This morning’s run was only two and a half miles, which is short by definition; but running any miles on already tired legs becomes a strength workout, for body and mind. I knew I would likely struggle to stay mentally positive given the condition of my legs, but the simmering early morning temperature beckoned me out of doors before the sun rose high and hot.
So today’s run would require a suitable mantra to keep my mind off my tired legs. I thereby chose words that would make me think I was something which I was not altogether actually feeling. Today’s mantra would be: “I am strong…I am fast”. And with every breath in I would think, I am strong; with every breath out, I am fast.
The power of a focused mind is an amazing thing! This morning’s run was everything I hoped (thought and breathed) it could be: refreshing, revitalizing, inspiring and FAST! But then, a funny thing happened as I walked the final steps up my driveway to the front door. As I was relishing my short run accomplishment, a thought came to mind: “It is good to exploit the weakness“. Really? Exploit the weakness? How can that be good?
As I allowed that idea to clank around inside my head, I was beginning to see the value of working with our weaknesses. Yes indeed, this is what strength training is all about after all, which is namely, to exploit our weaknesses so as to advance our strength and balance in body, mind and soul. Yes, that’s exactly right! To exploit or expose the ‘weak links’ in regards to our fitness and strength training is to recognize those areas in ourselves in which our natural abilities have fallen short.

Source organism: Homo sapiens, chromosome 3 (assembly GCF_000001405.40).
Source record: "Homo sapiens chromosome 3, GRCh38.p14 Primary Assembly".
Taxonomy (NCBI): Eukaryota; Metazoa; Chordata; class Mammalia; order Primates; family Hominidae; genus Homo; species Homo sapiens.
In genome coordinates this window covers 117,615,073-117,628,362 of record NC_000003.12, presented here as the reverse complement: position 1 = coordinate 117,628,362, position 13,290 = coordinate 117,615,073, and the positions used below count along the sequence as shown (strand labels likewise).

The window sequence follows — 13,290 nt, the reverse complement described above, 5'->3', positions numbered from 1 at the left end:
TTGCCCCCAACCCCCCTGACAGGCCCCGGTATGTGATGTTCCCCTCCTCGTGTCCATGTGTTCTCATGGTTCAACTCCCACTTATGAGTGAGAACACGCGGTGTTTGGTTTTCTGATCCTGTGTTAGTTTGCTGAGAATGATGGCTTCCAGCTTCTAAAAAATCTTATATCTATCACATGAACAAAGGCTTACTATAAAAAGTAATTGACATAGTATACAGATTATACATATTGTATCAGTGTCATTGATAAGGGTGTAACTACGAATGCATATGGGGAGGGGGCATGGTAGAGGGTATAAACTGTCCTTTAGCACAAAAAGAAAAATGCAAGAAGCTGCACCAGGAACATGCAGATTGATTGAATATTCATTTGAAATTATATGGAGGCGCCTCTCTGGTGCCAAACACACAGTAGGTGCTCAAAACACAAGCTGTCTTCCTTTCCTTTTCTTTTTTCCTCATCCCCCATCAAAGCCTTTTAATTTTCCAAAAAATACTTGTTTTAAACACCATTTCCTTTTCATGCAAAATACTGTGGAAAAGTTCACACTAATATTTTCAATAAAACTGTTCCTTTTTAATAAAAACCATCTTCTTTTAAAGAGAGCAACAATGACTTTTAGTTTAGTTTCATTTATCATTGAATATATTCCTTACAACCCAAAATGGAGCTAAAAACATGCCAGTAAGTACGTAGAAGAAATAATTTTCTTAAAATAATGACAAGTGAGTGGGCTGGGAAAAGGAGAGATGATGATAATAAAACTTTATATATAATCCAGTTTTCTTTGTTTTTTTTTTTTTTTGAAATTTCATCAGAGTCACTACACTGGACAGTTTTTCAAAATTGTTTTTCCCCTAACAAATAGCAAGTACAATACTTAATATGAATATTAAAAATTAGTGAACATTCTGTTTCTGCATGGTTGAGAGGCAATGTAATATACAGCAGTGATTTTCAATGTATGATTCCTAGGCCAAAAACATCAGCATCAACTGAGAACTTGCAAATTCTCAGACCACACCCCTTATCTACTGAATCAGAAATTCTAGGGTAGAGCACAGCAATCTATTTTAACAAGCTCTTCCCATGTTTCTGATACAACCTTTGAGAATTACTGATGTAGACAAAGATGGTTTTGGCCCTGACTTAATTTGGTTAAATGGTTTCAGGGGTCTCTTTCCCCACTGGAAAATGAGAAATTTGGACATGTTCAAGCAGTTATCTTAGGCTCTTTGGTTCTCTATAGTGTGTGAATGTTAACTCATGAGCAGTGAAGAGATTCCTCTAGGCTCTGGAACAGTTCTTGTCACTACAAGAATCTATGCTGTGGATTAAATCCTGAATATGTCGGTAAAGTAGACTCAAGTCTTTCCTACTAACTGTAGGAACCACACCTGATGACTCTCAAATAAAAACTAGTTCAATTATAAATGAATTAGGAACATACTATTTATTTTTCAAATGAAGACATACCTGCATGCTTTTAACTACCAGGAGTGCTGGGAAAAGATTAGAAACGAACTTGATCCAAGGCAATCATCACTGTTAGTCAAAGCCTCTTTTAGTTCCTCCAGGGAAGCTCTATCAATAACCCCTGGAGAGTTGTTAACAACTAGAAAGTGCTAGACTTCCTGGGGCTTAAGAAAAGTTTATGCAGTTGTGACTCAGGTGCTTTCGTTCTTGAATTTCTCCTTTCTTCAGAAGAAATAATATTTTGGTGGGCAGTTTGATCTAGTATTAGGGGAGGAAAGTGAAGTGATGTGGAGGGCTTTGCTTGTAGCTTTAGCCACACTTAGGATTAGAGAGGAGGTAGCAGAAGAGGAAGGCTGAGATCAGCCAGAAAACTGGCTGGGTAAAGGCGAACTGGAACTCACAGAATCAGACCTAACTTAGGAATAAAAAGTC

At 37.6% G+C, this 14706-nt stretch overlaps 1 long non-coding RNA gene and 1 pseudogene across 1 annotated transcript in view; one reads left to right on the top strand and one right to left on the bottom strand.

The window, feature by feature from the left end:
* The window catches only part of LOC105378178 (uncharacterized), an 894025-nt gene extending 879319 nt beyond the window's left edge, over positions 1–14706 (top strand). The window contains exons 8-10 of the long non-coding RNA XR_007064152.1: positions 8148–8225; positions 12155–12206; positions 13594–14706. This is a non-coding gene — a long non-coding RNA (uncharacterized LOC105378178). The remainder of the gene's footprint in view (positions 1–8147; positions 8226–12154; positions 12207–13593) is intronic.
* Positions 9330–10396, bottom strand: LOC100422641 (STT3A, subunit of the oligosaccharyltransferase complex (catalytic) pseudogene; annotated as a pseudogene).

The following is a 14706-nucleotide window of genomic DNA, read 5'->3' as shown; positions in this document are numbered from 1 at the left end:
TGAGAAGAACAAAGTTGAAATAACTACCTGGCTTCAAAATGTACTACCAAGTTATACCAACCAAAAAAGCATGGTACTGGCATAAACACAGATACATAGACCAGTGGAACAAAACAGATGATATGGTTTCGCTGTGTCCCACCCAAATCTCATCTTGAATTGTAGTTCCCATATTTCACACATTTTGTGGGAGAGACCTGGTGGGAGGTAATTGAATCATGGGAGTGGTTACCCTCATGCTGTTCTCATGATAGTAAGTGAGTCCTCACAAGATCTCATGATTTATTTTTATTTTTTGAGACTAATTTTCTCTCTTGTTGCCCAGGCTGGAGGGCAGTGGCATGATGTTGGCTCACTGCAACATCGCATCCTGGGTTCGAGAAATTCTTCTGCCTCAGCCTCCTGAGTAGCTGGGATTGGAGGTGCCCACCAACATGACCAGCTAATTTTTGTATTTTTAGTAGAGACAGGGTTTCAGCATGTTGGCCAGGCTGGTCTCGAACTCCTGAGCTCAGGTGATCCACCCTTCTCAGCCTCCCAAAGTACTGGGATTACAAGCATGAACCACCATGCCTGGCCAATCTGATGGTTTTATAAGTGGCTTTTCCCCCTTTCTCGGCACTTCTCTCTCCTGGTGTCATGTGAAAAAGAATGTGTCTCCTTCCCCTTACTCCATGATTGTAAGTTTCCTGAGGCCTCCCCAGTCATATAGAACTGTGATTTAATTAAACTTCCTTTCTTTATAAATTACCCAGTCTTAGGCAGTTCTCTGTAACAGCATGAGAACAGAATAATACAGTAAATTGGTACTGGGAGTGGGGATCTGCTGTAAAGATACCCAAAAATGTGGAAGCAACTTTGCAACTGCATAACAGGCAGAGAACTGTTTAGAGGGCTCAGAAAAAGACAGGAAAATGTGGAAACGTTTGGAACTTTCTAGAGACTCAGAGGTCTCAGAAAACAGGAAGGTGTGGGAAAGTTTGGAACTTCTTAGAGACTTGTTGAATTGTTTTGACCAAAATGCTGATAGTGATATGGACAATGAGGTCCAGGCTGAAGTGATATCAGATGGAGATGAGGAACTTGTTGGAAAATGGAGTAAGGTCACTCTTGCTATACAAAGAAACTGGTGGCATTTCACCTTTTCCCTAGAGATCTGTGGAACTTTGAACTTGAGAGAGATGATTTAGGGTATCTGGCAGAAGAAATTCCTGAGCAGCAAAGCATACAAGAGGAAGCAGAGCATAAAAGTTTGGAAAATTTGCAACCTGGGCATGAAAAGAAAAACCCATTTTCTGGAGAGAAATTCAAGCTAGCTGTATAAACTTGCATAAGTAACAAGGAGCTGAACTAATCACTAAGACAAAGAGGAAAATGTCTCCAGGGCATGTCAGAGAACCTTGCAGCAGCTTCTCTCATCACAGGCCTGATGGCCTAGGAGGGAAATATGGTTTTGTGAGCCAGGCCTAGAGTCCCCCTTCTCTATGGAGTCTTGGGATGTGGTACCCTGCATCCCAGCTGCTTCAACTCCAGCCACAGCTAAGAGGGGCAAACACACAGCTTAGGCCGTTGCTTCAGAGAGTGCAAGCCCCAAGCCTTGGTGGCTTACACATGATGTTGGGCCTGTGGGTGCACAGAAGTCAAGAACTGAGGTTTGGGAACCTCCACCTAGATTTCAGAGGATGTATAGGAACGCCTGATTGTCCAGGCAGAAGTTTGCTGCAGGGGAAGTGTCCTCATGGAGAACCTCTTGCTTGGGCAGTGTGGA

Admitting your faults isn’t a weakness – it’s a strength. Having your weaknesses pointed out isn’t a slur on your character – it’s an opportunity to improve your life. James A. Owen
These areas of weakness then, really become our allies for growth, if we only accept them as such. If our focus on weakness is positive, then we can embrace the opportunity to build and improve (repair) our weak links. If our focus on weakness is negative, then we may not be able to address our brokenness and thereby we become self-defeated. This attitude transcends every area of our life. We are, after all, what we think we are…
I quit focusing on the handicap and began appreciating the gift. It was a case of Christ’s strength moving in on my weakness. Now I take limitations in stride, and with good cheer, these limitations that cut me down to size — abuse, accidents, opposition, bad breaks. I just let Christ take over! And so the weaker I get, the stronger I become. 2 Corinthians 12:9-10 (from THE MESSAGE)